The Auburn Tigers' A-Day scrimmage on Saturday was important for many on-the-field reasons, but this day was about a whole lot more than just a football game.
It was about the two majestic oak trees that sit at the intersection of College Street and Magnolia Avenue, at the corner of Auburn University and downtown Auburn. Those trees provided a meeting place for the Auburn family to celebrate anything from big athletic wins to presidential victories since at least the early part of the 20th century.
It was fitting that Mother Nature provided a clear, crisp Saturday afternoon that could have passed for fall. The record crowd of 83,401 fans who watched A-Day inside Jordan-Hare Stadium (per Brandon Marcello of AL.com) and the 10,000-plus who didn't made the familiar northerly march toward Toomer's Corner to roll the oaks like they have done on many fall Saturdays in the past.
For one last time.
The trees will be removed from their familiar location on Tuesday. Even though they are soon to be removed, they will never be forgotten.
There is no clearer evidence for that fact than the pageantry that was on display in celebration of the oaks on Saturday afternoon. The city of Auburn blocked off local roads, set up a stage and put on a concert in the middle of Magnolia Avenue. People of all ages shared in the happiness of the final roll on Saturday, which is likely to go deep into the Auburn night.
The celebration is how Auburn fans can say a simple "thank you" to the trees. A thank you for being a place where Auburn fans could celebrate as a whole. As a family.
Jay Jacobs @jayjacobsauad
Hard to put into words what today meant to Auburn people. The trees might be dead, but the Auburn spirit is alive. Stronger than ever #auday4/21/2013, 1:18:11 AM
There were too many wonderful moments at that intersection for any Auburn fan to ever forget.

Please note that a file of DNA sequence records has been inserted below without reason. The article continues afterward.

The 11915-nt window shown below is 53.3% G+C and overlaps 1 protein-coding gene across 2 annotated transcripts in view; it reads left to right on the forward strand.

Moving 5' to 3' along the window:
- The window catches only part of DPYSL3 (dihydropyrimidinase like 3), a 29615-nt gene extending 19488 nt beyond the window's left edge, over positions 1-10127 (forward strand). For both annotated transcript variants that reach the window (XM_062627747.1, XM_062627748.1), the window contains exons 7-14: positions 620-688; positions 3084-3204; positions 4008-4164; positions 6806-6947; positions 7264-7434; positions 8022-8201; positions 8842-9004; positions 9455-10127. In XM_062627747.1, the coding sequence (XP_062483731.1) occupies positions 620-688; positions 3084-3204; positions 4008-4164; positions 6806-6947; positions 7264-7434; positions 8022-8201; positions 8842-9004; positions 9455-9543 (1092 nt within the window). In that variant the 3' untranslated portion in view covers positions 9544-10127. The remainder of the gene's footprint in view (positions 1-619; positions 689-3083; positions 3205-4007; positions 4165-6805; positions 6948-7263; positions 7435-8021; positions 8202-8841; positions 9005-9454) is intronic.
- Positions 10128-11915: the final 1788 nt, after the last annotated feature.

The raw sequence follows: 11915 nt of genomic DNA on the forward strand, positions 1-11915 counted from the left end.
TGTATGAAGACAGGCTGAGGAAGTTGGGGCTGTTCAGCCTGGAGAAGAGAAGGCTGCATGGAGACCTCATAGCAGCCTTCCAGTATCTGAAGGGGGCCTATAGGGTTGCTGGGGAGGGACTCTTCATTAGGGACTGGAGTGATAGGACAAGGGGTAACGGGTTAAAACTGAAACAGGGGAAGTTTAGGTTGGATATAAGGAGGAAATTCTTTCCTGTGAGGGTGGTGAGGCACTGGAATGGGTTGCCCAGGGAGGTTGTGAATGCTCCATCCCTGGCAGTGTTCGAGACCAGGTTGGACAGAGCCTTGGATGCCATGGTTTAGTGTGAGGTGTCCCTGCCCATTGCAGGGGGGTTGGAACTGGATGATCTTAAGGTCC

Each fan will have a different favorite memory.
They will range from the first rolling of the trees in 1972 when Auburn made good on running back Terry Henley's claim that the Tigers would beat the "No. 2" out of Alabama, to 1989 when Alabama made its first trip to the Plains.
For the newer generation of Auburn fans, it could be celebrating the 2004 SEC Championship, the 2006 or 2007 victories against Florida or, of course, when the Tigers won the BCS National Championship in 2010.
On the other hand, the favorite memories could have nothing to do with football. It could be the place where an Auburn fan asked his wife to marry him or where they shared a dance as bride and groom like on Saturday night.
Mike Szvetitz @Szvetitz
Bride and groom!!! http://t.co/lMkr54iovS4/21/2013, 12:31:26 AM
Chances are, if you are an Auburn fan, several of your favorite memories include Toomer's Oaks.
While it may seem like the latest defeat in what has been a tough stretch for the Auburn family recently, that could not be further from the truth. The statement that Auburn fans made by showing up in mass on Saturday proved that you can't keep a strong family down.
"There's more to Auburn than two oak trees, revered and sturdy as they are," former athletic director David Housel said at the celebration. "These oak trees are but an outward visible symbol of the Auburn heart."
Auburn has unveiled plans for renovating the corner, which should be complete in 2014 (per Ed Enoch of AL.com). New memories will be made there, as Auburn fans will once again flock toward the corner to celebrate the future wins that Malzahn promised were in store for the Auburn family.
"Here's the plan in the fall: to give the Auburn family numerous opportunities to roll these trees," Malzahn told the raucous crowd on Saturday afternoon.
Unfortunately, there is a future generation of Auburn fans who will only know of Toomer's Oaks through a story told by parents and grandparents. Through those stories, there is no forgetting the happiness that occurred under these trees.
Memories like that last forever.
*All quotes were obtained firsthand
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